The Examiner

Local Coyote Expert Speaks on How to Limit Interactions With Coyotes

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By Susie Dummit

A coyote similar to those spotted in Westchester County.

With coyote sighting seemingly on the rise, many Westchester residents are rightfully worried about the threat that they pose.

Last Wednesday, Carol Henger of Fordham University, who studies and tracks New York City’s urban and suburban coyotes, spoke at the Katonah Village Library about the rising existence of urban and suburban coyotes and how to deal with them.

Henger addressed the audience’s greatest concern: human-coyote interactions. Coyotes will often hunt house cats and other small animals, since they view them as prey.

“We should promote coexistence,” said Henger, who works with the Gotham Coyote Project at the Louis Calder Center in Armonk. “They’re here to stay, so it all depends on how we interact with them.”

Coyotes will often attack dogs in a competitive manner and act as predators toward smaller dogs, she said. Even attacks on small children are possible, although rare, such as the Apr. 30 encounter when a rabid coyote injured a five-year-old child at a park in Thornwood.

She recommended that pet owners keep their cats indoors, dogs should be kept on leashes and small children should be closely monitored.

“Yes, you should be watching children and small dogs when coyotes are in the area,” Henger remarked. “But you should probably be watching them anyway.”

A key factor behind the population growth of coyotes in urban and suburban areas is that parks and backyards are perfect environments for them. With plenty of open green spaces, shelter providing good cover and a variety of food sources such as compost bins, bird feeders and even small pets and other animals, sightings are increasingly common, she said.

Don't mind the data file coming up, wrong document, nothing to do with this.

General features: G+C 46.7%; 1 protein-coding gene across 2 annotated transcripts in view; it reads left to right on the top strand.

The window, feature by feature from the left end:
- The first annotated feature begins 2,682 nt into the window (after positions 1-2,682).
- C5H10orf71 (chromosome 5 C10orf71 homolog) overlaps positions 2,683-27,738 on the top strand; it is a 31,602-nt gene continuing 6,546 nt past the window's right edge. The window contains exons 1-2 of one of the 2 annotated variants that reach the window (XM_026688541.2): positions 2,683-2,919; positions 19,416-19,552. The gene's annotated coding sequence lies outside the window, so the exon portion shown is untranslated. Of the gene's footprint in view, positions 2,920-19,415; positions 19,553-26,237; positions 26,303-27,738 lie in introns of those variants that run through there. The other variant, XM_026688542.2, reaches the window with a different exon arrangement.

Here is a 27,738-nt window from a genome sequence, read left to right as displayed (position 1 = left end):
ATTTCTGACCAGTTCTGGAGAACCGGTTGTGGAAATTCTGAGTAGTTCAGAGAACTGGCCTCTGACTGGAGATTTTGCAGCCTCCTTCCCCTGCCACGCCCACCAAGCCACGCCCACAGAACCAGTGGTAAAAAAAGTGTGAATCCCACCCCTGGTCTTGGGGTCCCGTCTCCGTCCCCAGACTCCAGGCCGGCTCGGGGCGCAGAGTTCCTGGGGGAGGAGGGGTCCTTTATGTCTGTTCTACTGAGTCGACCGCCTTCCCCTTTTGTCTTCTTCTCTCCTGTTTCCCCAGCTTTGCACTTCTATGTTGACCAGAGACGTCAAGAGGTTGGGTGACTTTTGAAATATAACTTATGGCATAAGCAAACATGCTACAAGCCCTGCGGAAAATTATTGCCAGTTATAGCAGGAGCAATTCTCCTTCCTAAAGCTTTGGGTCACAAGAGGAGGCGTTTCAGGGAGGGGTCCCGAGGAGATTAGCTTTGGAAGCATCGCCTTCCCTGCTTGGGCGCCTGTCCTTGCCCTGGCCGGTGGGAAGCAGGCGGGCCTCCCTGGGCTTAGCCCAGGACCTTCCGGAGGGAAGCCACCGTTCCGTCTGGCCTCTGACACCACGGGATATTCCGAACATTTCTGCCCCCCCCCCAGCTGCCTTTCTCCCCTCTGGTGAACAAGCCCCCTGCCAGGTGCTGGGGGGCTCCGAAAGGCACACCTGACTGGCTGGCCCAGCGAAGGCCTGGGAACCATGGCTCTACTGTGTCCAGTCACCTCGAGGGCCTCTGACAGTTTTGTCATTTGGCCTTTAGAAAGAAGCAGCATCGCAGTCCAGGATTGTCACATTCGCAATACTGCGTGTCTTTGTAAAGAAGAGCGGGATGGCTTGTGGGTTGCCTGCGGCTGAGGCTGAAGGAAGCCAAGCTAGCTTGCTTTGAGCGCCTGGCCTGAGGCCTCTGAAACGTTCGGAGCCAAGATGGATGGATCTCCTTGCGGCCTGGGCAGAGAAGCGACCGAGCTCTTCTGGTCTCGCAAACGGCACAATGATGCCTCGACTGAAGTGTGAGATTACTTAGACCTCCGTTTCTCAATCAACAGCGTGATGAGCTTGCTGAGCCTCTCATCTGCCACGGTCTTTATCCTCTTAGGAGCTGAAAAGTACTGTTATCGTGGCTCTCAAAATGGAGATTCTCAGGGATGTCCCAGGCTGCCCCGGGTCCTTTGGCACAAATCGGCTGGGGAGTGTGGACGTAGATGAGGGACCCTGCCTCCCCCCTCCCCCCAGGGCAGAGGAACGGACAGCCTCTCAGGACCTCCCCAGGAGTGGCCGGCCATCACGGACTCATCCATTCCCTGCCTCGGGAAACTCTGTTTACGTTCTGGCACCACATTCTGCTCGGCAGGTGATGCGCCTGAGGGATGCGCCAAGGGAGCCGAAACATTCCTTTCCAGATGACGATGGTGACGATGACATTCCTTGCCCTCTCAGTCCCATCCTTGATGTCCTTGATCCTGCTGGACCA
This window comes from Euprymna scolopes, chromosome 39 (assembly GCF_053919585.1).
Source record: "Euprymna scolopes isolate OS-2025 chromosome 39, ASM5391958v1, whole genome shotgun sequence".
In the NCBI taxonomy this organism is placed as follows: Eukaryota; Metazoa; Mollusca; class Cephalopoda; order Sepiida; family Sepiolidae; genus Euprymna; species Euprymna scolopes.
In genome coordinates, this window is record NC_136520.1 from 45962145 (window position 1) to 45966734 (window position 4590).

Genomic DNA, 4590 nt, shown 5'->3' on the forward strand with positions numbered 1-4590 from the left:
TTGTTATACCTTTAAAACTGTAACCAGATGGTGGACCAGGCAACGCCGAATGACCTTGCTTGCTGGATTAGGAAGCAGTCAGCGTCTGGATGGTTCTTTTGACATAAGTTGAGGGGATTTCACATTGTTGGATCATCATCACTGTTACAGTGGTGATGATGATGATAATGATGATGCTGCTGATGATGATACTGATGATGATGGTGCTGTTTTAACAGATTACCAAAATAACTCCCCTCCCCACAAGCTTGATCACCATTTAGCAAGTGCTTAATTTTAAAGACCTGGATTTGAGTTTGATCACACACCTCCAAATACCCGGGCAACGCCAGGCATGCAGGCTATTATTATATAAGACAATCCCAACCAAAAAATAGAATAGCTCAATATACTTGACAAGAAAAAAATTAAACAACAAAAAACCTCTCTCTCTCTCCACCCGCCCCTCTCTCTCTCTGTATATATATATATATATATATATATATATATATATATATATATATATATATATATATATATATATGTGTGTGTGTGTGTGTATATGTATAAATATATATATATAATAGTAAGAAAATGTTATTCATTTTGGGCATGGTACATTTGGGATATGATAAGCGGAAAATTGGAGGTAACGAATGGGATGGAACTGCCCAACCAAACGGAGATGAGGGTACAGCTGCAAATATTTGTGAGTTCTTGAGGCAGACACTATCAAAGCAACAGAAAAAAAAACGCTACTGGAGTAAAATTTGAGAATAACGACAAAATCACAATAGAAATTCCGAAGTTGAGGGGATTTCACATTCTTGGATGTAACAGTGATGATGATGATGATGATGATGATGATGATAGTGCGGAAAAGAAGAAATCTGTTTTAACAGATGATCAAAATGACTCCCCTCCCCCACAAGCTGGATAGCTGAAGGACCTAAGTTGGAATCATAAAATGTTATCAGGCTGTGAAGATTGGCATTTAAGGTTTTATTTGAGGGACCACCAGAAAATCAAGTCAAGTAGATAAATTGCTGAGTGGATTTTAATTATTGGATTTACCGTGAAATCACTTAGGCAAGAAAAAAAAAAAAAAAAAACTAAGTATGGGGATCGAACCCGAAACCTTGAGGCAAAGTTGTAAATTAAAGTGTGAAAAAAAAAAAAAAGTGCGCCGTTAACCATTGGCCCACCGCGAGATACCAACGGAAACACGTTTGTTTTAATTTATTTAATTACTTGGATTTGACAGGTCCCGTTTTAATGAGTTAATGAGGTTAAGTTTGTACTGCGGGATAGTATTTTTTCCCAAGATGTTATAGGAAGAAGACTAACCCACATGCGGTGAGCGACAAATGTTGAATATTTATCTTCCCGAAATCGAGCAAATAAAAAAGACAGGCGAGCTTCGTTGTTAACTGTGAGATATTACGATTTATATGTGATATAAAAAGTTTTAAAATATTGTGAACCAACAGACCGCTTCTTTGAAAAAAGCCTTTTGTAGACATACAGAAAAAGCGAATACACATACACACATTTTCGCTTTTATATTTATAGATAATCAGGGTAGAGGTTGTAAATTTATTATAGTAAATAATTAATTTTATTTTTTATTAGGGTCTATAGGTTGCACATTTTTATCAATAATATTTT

However, coyotes are not much of a threat if precautions are taken. According to data from the Gotham Coyote Project, only about 40 coyote attacks are reported across the U.S. annually, and few are fatal, Henger said. Of wild animals that are tested in the New York area, coyotes have been the second least likely to have rabies behind deer, she said.

If someone finds themselves being confronted by a coyote, Henger said stand tall and speak in a loud, clear voice to assert your dominance and make sure you’re not viewed as weak.

To prevent coyotes from invading residents’ property, she urged local residents to remove all food sources by never leaving pet food or extra compost outside or trash or bird feed that could serve as a snack, Henger said. Coyotes are able to adapt their eating habits based on the environment, even if that means eating human food or bird seed, she said.

Installing a fence at least six feet high with rollers on top to prevent coyotes from climbing over is also recommended.

To guard against comfortable places to hide, vegetation that coyotes could use as cover should be trimmed. Wire fencing should be placed under porches and sheds to prevent them from sheltering near people.

Henger said coyotes play an important role in local ecosystems, controlling the populations of small mammals and pests such as rodents, rabbits and deer and increasing bird diversity by hunting their predators.


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